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How to travel ethically without supporting governments that have bad human rights records. 

When thinking of places to travel, chances are the type of government and the human rights policies within the country are low on your list of decision-factors. After all, when there’s a cheap flight available, why not take that trip to Turkey and enjoy some warmer weather? This can lead to what seems like a sense of cognitive dissonance as you post a picture on a sunny beach while mere miles away journalists are being persecuted. However, it’s not too late to dig a little deeper into your travel plans and aims and really think about what it means to be a tourist. Here are some ethical questions to think about before planning your next vacation. 

First and foremost, ask where your money is going — will it support the local population and their endeavours or merely fund the government and their less-than-ideal policies? Tourism in general has a problem with leakage. In other words, money that should be going to the local population instead goes to outside actors — tour companies based in other countries, or the government regime. There are ways to combat this, however. For example, you could stay in bed and breakfasts or homestays as opposed to hotel chains. You can shop local, focusing on independently owned brands, and eat at restaurants that focus on local and sustainable ingredients. It might take a little more research, but the benefits highly outweigh the cost.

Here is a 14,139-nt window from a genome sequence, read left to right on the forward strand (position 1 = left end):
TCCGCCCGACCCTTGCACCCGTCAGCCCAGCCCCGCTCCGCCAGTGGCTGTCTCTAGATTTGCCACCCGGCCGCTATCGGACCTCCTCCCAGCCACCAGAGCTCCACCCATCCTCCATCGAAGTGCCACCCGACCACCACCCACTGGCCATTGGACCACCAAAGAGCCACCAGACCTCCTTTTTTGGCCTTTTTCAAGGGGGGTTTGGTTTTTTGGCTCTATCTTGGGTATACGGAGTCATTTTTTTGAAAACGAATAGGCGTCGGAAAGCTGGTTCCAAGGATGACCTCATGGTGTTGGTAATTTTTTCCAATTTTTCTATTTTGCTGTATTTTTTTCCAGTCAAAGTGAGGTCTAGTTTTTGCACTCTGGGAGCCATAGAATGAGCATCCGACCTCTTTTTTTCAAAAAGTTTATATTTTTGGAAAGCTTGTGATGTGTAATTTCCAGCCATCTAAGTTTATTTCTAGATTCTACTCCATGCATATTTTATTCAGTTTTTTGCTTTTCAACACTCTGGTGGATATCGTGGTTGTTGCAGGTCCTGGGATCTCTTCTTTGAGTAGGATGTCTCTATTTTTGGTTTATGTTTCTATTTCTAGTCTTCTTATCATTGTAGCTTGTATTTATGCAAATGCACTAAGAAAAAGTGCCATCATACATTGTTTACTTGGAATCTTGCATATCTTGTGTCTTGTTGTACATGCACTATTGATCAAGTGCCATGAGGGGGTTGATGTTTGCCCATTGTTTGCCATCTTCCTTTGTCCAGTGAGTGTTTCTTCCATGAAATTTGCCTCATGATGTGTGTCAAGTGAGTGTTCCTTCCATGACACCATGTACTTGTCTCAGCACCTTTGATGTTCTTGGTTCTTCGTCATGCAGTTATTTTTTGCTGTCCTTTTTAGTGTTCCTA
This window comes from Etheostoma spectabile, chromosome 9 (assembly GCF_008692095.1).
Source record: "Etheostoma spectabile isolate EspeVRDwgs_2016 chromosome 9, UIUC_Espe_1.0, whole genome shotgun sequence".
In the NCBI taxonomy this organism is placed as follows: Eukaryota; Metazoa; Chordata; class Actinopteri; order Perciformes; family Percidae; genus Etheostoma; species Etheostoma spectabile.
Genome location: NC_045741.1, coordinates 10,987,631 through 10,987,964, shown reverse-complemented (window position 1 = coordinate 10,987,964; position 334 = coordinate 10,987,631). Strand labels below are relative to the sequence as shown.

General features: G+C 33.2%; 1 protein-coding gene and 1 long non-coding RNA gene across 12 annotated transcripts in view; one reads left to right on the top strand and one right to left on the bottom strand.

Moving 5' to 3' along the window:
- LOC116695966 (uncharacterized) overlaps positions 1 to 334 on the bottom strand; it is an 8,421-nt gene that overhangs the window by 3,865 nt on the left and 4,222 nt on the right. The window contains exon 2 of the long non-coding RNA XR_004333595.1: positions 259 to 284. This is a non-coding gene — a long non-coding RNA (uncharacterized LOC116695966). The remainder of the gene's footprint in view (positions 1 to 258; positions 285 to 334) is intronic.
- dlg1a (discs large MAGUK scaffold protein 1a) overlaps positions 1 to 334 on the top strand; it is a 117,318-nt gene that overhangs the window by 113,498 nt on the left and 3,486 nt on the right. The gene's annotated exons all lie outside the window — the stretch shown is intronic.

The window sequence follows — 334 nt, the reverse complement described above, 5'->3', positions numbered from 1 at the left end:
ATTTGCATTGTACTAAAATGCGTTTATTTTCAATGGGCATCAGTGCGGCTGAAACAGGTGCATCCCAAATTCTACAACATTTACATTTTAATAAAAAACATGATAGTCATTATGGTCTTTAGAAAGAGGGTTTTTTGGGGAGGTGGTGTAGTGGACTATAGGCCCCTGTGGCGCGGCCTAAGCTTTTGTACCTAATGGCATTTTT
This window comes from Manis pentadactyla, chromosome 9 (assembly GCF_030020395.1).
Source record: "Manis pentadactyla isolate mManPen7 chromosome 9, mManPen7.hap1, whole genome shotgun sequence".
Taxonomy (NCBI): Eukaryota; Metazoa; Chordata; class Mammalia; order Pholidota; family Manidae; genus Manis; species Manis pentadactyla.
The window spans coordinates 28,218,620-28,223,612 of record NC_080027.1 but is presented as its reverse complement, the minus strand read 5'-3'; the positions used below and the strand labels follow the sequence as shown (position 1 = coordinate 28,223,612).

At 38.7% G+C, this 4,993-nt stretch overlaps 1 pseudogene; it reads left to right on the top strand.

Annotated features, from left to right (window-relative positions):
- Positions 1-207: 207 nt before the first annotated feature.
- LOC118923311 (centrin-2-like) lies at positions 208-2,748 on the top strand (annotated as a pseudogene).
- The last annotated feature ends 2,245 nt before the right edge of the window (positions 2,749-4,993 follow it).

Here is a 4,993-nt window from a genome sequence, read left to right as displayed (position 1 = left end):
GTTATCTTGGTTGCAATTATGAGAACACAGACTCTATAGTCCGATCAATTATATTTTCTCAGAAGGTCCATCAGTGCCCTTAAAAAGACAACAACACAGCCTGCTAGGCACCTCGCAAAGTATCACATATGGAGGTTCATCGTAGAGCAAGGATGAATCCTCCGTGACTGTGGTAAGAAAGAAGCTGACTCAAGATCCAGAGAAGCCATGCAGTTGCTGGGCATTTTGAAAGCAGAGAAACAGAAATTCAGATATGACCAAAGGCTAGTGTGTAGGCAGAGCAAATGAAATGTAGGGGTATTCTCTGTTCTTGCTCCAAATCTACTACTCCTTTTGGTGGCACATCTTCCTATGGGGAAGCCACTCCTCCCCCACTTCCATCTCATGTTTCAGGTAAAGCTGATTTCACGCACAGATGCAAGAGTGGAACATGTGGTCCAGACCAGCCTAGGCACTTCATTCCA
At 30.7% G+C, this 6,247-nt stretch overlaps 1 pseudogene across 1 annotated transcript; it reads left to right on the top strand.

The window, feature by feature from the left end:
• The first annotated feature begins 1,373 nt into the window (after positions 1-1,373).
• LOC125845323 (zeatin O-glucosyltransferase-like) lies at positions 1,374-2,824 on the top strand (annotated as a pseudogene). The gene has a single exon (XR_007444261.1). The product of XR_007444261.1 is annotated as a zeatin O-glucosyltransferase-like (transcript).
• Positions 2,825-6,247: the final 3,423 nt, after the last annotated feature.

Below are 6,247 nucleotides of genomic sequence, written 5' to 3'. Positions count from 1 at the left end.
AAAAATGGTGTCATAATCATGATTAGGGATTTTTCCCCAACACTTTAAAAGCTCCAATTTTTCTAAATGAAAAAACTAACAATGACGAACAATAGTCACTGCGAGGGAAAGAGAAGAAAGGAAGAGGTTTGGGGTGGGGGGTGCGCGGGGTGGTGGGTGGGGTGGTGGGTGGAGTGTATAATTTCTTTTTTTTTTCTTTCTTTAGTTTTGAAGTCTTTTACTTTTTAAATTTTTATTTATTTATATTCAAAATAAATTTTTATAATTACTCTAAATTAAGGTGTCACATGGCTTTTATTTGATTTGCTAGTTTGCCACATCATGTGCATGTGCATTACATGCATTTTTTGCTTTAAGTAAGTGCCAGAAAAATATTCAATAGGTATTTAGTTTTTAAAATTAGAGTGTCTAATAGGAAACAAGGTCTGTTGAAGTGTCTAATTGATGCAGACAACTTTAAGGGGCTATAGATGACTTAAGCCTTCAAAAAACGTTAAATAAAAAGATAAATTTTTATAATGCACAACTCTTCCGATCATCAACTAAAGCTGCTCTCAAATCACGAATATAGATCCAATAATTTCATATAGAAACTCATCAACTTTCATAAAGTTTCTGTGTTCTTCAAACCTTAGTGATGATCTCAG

"It might take a little more research, but the benefits highly outweigh the cost."

Another question is one of privilege. There is a good chance that as a tourist, especially depending on the country whose citizenship you hold, you have more freedom and power than the citizens of the country you are visiting. Just look at the UK student who was evacuated from Afghanistan after deciding to visit just as the Taliban seized control. This came at the same time as hundreds of local residents tried to flee on the last flights out of the country, leading to multiple deaths. While this is an extreme case, it is important to recognise the privilege you hold as a tourist, a privilege that should not be abused just because you want to visit somewhere “extreme”. Even in less drastic situations, you should consider the fact that you can even travel to the country in question — for the many political refugees of Belarus, travelling home to see their family and friends is not possible. Just because you can, doesn’t necessarily mean that you should.

Above all, think about how you are travelling. There is a big difference between spending your whole trip in an enclosed five-star resort, only interacting with the locals when they serve you your next cocktail, and being on the ground talking to real people and experiencing the authentic culture and situation as it stands. It is important to recognize that people are not the same as their governments, and by connecting with the local population, you can do a lot of good. For example, tourism can be one of the only ways people can make contact with the outside and explore different viewpoints. It can also be a way for them to get their story out to an audience, helping to bring about change. But this can only happen if authentic communication occurs and only if the local population actually wants you to be there. This latter aspect is a valid concern even in western Europe — for example, look at Venice, where locals are now being priced out of their city as landlords increasingly rent short-term on Airbnb.

At the end of the day, the final decision of whether to travel somewhere or not is up to the individual and their conscience. What one person draws the line at may be miles ahead of another, and it is important to recognise that fact. Before taking your next vacation, just spend a few minutes asking yourself these ethical questions. Whatever you decide, enjoy the experience and make the most of your time away.


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